Minimalist Skincare Routine: 2 Step Routine and Simple Makeup. Organic, Basic, and Inexpensive Skincare.
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Over the years, I’ve tried various skincare products and routines, trying to find something that would work for my skin and yet be affordable too. One day after being so frustrated that my skin was getting worse and I was having to add more products trying to correct the increasing problems, I decided to get rid of all the superfluous products and routines and go as simple as possible. I had been buying organic products, but found even organic and natural products had ingredients that were either unnecessary or actually not good for the skin. I had ongoing acne, clogged pores, and skin that would peel and be prone to redness. In addition to this affecting my appearance, it also affected the way I felt physically. I think it makes sense when one’s skin is inflamed and struggling, it can make you not feel good overall. The skin is, after all, an organ.
So, I finally decided: forget all these products and complicated routines. And, although, I never bought overly expensive products, it was adding up to more than I wanted to spend on skincare and makeup. Below you will find the products I discovered in my search for the most natural, basic, and affordable ideas.
Everyone’s skin is so different, so these may not work for you. Also, be aware that just because a product is plant-based it can still cause reactions, allergic or otherwise. Test products first and try them at your own risk. I just hope there is something helpful here for you, if only knowing you’re not alone in the struggle for healthy skin.
The companies I feature in this blog are ones I found randomly in hours of research and I currently use their products. Most, if not all, are very small businesses. I hope all the hours, and trial and error effort I put in, can save you some time and trouble.
Washing Up and Moisturizing
First, let’s start with washing the skin. I tried soapnut powder which worked okay. Definitely worth trying. Also, white kaolin clay is very gentle for cleansing the skin. Pink kaolin clay stained my bathtub and skin. Amla powder stained my skin when using it as a paste to wash up with, even though I read online that it doesn’t stain skin. I use it in my homemade shampoo and it doesn’t stain my skin in that mix when it runs down from my hair, but using it straight on my skin did stain. It was minor and washed off after several soap washes, but that’s not something I want to deal with. So, I am currently using this goat milk soap. I buy the Unscented one, but as you can see in the link, they make others.
Organic Coconut Oil (Cocos Nucifera Oil), Organic Extra Virgin Olive oil (Olea Europaea Oil), raw goat milk, RSPO sustainable palm fruit oil (Elaeis Guineensis Oil), castor oil (Ricinus Communis oil), organic shea butter (Butyrospermum Parkii), unrefined organic cocoa butter (Theobroma Cacao Seed Butter)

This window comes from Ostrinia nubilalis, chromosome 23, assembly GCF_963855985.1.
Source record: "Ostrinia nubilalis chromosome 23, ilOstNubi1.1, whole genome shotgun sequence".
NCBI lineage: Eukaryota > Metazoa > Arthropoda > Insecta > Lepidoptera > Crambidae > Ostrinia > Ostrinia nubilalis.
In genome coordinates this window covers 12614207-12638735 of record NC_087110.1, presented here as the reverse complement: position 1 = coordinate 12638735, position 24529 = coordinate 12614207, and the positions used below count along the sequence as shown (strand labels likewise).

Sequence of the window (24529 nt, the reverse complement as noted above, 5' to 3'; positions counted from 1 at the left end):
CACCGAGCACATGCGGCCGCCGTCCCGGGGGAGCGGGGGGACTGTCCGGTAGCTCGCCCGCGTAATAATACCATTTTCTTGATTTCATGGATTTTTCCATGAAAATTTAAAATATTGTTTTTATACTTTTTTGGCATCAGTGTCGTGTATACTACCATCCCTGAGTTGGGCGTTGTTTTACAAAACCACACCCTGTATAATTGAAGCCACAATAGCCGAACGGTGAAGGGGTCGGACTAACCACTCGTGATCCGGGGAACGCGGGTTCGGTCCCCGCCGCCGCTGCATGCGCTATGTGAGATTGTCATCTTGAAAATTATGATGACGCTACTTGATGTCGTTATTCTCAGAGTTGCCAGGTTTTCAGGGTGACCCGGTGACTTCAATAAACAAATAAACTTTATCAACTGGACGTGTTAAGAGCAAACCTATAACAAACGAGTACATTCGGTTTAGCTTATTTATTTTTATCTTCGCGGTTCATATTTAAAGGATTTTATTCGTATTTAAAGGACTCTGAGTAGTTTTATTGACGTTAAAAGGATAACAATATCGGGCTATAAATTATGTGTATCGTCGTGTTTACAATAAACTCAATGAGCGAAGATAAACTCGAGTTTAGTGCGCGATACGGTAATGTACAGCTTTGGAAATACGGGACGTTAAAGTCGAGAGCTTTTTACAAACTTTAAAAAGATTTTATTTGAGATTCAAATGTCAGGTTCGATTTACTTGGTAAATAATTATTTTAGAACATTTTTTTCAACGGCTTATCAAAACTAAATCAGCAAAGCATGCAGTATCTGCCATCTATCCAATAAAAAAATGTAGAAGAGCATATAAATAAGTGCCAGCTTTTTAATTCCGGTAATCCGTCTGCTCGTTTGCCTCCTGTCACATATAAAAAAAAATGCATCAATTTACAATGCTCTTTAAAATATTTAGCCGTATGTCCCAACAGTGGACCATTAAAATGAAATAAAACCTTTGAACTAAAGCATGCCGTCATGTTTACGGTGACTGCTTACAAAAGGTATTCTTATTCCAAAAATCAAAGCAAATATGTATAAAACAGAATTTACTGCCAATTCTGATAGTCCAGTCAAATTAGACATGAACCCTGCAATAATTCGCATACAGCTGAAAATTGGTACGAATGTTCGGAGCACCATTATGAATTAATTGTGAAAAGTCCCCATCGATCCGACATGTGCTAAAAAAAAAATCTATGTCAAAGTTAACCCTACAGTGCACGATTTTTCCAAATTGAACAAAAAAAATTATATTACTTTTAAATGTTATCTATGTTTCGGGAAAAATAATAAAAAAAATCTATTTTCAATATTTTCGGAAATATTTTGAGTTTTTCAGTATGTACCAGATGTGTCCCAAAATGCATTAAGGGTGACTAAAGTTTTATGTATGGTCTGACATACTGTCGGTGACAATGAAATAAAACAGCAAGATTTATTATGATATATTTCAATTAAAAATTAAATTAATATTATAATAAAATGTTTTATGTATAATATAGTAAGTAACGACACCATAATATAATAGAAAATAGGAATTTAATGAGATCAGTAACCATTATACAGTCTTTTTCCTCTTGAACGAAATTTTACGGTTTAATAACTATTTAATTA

On Etsy, I buy this pure olive oil Castile soap. Sometimes it’s out of stock, but all the soaps in this shop are great. You can click here to their Etsy store.
White kaolin clay can be used as a gentle skin cleanser or mixed with soapnut powder. Both have a pH that is friendly to our skin’s natural pH. These are the brands I use. I just mix the powders together and add enough water to make a paste. I add an essential oil sometimes.
I rotate between the goat milk soap and the homemade powder mix. I use the same for both face and body wash. So that’s step one of the two step skincare routine: just wash up face and body with a simple soap or homemade wash.
Step two is moisturize. And again, I use the same product for face and body. Simple!
You can visit their Etsy shop here to browse or purchase their products.
So that’s it for my skincare routine. No serums or extra products. No special eye cream. Just the one cream for everything. I even use it on my eyelashes for an eyelash pomade instead of mascara.
When I have time I like to do gua sha massage. I’ve found it really does make a difference. I received good instructions with pictures from this book.
Here are some essential oils that I sometimes add to the homemade face and body wash:
I have also started purchasing from a company that sells pure essential oils and carrier oils at a great price and variety of sizes. You can visit their shop here.
Minimalist and Healthy Makeup
For makeup: I have a very simple, minimalist routine now. It continues to evolve, but I currently use a clay-based face powder from the same company I buy the face cream from. It also comes in sample sizes so you can test the colors to find a match (the cream is also available in sample sizes). Additionally, the company makes beautiful blush and eyeshadow colors all made from clay and plants. As another plus, it is also a plastic-free company. The owner is amazing and has created many wonderful items. Link to her Etsy shop here.